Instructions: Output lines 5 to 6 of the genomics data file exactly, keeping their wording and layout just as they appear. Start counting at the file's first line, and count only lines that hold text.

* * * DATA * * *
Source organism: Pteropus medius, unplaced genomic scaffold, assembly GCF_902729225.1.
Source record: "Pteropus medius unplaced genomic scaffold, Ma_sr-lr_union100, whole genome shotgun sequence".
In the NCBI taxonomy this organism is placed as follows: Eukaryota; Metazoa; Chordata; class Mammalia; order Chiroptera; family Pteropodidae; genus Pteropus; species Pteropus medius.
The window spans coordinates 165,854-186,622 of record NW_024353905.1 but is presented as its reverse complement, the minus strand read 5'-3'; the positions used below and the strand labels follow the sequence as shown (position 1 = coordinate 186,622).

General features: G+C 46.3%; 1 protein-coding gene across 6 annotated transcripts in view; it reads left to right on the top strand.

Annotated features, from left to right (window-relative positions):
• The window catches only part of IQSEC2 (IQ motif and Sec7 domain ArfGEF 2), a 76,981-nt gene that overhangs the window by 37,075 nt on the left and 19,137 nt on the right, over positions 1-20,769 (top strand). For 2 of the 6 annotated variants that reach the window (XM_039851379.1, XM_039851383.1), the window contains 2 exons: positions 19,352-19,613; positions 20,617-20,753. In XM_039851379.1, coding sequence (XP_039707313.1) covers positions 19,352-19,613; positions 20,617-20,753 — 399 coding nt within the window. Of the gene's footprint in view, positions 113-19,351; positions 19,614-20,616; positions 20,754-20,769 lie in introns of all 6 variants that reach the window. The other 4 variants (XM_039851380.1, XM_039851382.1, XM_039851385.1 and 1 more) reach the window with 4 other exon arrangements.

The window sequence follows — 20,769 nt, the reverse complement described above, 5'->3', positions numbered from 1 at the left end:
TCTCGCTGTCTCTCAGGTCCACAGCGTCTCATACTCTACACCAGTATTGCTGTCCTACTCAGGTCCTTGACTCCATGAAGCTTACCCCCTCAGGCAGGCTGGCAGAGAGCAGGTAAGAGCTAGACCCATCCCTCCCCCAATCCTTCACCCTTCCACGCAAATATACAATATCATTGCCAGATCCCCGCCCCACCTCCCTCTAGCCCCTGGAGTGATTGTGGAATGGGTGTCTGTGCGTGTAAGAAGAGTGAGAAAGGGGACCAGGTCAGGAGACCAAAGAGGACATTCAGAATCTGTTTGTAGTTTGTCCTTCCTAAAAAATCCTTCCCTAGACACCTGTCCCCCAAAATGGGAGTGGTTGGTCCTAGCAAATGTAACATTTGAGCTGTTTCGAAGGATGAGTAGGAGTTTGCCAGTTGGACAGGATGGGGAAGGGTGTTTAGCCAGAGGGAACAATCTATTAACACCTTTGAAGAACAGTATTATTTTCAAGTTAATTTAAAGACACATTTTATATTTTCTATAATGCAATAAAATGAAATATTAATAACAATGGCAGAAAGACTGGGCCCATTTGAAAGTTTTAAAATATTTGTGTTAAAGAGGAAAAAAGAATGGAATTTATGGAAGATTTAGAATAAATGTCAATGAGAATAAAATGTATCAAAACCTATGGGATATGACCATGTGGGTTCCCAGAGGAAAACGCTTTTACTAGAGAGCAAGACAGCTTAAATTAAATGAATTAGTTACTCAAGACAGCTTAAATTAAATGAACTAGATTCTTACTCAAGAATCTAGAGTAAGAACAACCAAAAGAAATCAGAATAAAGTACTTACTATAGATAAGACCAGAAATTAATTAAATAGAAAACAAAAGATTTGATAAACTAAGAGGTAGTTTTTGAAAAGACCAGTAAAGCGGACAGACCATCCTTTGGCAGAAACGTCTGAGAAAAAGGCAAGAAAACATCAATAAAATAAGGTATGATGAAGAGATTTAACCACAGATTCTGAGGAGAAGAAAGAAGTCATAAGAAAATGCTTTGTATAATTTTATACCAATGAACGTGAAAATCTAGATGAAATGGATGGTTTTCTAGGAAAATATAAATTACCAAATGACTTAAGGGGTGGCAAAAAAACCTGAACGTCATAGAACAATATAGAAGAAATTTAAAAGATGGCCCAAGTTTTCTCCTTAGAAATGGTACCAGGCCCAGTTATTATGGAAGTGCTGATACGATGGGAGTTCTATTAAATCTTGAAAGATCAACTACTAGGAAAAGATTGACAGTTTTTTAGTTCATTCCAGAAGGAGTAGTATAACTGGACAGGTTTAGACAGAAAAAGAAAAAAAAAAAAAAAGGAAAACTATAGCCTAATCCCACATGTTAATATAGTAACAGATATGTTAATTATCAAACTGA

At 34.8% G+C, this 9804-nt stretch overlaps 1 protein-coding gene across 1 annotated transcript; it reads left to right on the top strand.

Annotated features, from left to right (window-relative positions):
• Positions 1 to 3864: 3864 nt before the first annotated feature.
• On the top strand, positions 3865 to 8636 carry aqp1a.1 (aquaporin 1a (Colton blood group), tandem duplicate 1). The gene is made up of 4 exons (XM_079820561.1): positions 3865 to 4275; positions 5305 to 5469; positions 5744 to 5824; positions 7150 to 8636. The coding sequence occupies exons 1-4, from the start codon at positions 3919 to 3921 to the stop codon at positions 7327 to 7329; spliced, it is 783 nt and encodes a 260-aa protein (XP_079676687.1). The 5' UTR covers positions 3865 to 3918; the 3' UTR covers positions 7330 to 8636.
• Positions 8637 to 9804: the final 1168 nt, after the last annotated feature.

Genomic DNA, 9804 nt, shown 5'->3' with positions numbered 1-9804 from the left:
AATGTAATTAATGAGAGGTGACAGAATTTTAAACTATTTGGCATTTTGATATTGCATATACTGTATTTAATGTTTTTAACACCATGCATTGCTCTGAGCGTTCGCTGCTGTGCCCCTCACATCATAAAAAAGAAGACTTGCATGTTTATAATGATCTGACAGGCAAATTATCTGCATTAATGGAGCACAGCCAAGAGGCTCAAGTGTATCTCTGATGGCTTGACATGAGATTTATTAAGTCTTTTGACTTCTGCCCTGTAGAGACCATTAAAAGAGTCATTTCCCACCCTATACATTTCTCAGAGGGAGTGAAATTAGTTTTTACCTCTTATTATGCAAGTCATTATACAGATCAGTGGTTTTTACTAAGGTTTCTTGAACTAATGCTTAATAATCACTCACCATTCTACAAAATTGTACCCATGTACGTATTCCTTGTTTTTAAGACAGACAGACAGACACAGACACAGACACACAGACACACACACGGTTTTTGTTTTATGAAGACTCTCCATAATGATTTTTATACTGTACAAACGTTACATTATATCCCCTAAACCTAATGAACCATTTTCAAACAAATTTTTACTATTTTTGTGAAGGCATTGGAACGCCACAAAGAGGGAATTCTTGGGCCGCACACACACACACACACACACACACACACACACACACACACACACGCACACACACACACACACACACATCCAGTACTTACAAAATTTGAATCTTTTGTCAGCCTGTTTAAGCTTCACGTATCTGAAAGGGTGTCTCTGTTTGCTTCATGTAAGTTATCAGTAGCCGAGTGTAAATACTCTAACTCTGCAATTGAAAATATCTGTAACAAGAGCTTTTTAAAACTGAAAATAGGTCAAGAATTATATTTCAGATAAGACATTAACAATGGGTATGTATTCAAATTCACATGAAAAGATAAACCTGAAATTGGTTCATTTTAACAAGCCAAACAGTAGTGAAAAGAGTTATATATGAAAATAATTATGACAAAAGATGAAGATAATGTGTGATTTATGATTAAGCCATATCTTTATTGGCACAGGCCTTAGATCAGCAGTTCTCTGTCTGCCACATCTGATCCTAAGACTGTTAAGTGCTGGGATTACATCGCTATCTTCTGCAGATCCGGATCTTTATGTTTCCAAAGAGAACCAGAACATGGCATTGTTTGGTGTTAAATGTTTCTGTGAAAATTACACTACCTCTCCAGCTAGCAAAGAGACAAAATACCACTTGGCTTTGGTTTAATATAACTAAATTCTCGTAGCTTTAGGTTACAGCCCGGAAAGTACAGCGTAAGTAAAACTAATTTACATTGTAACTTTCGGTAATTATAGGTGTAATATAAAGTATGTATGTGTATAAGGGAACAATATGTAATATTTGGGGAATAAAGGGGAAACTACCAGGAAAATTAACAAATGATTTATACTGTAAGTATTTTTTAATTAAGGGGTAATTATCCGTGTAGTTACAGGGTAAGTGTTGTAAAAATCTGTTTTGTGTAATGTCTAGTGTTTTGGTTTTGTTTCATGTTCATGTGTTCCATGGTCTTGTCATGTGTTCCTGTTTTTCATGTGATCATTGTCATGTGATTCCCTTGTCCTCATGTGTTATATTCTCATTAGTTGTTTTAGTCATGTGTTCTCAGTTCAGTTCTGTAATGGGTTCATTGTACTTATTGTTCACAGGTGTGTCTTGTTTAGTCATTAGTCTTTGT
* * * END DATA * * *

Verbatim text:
General features: G+C 46.3%; 1 protein-coding gene across 6 annotated transcripts in view; it reads left to right on the top strand.

Annotated features, from left to right (window-relative positions):